New capabilities will move graph databases into mainstream, says company

Neo Technology has released a new version of its Neo4J graph database, saying the improved product will move the niche way of organizing data into the mainstream.

“Neo4j 2.0 is the most substantial piece of engineering ever invested in the graph space,” CEO Emil Eifrem said in a statement. Graph databases will start becoming a tool on an equal footing with SQL and Map/Reduce for data management, he said.

Most database analysts and users are familiar with relational databases like Oracle and Microsoft SQL Server. According to a recent report by 451 Group, graph databases – which don’t use SQL — store data not only in a collection of key-value pairs, known as nodes and properties, but also the relationships – or edges –that connect nodes to other nodes, or nodes to properties.

Users can navigate – or traverse – the resulting graph by nodes, properties or edges to identify and analyze relationships between nodes and properties. “This is inherently more flexible than traditional relational database approaches that would require cross-table joins to identify relationships between multiple entities,” the report said.

“As such, graph databases provide more than just a new way of storing data. By enabling analysis of not just individual or aggregate data, but also the relationships between data, graph databases potentially provide new opportunities for generating business intelligence by highlighting new patterns in data.”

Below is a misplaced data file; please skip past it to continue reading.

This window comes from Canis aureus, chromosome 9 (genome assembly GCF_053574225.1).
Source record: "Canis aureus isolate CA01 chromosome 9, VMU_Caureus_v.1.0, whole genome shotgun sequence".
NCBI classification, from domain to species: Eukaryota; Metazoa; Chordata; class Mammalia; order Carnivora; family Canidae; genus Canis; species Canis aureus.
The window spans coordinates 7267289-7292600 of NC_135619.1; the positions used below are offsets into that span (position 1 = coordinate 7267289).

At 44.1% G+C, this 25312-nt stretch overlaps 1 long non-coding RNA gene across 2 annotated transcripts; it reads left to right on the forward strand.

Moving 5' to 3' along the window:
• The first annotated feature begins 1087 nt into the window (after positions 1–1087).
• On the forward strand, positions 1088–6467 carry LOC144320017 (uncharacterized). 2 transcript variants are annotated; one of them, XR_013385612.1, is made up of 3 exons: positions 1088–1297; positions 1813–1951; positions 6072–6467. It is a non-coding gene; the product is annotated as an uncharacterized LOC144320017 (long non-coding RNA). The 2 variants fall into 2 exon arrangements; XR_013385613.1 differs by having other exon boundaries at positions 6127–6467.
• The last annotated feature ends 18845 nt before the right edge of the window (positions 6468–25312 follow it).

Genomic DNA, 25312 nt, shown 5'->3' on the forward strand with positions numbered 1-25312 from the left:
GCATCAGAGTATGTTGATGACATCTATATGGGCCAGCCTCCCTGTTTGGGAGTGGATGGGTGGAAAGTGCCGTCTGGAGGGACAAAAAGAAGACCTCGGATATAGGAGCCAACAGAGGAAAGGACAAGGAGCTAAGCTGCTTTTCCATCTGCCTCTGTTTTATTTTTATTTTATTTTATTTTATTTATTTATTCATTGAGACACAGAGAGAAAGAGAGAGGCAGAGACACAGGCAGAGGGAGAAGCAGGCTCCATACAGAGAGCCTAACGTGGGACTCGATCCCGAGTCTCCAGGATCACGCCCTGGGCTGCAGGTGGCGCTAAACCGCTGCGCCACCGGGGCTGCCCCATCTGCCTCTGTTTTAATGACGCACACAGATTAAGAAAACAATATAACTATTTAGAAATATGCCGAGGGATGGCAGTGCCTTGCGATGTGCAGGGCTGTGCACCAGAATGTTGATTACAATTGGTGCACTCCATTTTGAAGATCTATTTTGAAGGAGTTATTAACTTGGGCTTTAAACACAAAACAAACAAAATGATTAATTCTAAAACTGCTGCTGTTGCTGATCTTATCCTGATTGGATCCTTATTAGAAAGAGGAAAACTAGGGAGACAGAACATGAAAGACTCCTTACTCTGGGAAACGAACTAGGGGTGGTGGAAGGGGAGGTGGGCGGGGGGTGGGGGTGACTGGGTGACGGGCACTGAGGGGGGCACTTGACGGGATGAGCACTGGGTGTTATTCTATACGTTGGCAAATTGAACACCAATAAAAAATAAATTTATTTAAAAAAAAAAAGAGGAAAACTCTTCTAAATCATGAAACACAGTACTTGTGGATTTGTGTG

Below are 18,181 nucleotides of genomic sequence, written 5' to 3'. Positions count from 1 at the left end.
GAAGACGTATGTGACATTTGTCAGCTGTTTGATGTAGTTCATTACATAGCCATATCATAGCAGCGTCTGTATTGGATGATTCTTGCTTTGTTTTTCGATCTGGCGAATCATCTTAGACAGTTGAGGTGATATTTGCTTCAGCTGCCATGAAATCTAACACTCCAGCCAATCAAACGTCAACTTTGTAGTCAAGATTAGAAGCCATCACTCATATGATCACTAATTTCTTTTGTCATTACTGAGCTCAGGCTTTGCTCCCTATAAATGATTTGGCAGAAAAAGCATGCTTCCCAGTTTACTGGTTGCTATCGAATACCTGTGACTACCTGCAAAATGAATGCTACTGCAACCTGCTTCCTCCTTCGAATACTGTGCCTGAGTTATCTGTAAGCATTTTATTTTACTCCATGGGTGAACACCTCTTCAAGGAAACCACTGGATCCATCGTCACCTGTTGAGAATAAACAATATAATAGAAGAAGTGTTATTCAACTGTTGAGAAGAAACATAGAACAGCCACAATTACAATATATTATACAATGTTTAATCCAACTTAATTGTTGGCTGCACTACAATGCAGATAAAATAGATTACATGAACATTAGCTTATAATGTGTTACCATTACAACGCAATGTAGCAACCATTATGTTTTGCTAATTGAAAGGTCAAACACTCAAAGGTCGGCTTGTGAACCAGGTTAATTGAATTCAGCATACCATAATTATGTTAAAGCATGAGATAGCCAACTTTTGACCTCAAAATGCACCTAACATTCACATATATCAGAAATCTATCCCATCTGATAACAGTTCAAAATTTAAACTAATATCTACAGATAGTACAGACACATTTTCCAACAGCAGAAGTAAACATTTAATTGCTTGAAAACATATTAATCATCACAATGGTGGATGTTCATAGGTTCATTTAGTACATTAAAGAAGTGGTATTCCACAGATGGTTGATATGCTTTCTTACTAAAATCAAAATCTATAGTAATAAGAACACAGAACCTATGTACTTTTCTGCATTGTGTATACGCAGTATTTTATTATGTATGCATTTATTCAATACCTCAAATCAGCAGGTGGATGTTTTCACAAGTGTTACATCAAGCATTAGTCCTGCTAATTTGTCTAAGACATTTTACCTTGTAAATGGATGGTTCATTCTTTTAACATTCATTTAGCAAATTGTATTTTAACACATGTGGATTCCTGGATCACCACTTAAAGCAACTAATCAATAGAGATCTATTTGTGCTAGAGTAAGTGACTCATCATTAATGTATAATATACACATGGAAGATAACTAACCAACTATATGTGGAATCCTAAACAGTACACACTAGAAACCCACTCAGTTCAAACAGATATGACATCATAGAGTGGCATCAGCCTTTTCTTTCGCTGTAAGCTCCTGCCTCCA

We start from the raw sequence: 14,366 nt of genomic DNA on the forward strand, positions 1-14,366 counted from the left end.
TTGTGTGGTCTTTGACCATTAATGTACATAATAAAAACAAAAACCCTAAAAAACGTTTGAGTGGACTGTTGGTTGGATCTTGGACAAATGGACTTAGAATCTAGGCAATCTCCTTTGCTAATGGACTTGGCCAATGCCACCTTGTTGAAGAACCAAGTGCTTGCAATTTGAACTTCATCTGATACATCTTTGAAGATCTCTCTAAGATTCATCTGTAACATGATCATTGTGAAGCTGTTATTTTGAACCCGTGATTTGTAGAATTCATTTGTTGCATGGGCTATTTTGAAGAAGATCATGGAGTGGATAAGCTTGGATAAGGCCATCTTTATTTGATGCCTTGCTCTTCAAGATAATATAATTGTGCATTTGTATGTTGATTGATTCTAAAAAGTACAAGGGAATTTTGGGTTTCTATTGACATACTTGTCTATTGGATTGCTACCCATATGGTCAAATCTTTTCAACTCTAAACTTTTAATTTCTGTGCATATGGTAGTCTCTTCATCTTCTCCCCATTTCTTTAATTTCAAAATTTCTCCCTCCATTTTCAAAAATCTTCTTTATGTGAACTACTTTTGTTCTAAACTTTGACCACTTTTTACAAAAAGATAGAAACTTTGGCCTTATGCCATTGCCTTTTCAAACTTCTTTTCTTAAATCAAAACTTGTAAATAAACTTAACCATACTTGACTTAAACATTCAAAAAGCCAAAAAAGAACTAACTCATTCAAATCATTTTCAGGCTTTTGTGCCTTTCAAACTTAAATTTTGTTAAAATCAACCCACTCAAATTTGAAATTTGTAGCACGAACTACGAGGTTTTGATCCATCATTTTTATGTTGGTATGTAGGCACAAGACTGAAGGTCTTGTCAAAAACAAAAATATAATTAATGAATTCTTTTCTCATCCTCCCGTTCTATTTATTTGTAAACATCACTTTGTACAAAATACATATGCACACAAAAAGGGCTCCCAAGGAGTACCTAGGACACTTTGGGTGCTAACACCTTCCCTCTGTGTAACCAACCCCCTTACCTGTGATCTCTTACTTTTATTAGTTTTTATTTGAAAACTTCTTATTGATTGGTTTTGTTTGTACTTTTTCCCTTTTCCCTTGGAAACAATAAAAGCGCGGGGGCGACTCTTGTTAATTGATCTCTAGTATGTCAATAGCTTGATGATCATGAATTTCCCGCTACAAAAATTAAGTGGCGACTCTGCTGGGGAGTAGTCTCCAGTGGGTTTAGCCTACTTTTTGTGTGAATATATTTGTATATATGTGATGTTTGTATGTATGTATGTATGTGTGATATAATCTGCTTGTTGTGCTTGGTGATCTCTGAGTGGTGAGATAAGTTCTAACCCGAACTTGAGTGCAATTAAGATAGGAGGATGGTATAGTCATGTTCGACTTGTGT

Because graph databases lets users navigate through a network of connections they have become useful for looking tracing who follows who on social media.

According to 451 Group, Neo4j’s competitors include Objectivity Inc.’s InifineGraph, YarcData’s Urika, as well as IBM’s NoSQL graph store for DB2, Oracle Spatial and Graph option for Oracle Database and Teradata’s graph analytics engine for its Aster Discovery Platform.

New features in Neo4j 2.0 include

–adding a new schema construct, labels to its data model. Labels greatly speed development, the company says, by enabling developers to tell the database more about the data, allowing the database to do more for the developer. New label features include automatic indexing and unique constraints.
–new capabilities to Cypher that make it easier to develop graph applications with one tenth the amount of code as in SQL.

– Neo4j Browser. A new interactive query environment that enables rapid prototyping of Cypher queries and visual data discovery.

The company also launched a free interactive training course for graph databases on its Web site, which offers private, on-demand training.

A day-long introductory course is scheduled for a number of cities around the world including  Vancouver on Feb. 21. It costs $99.

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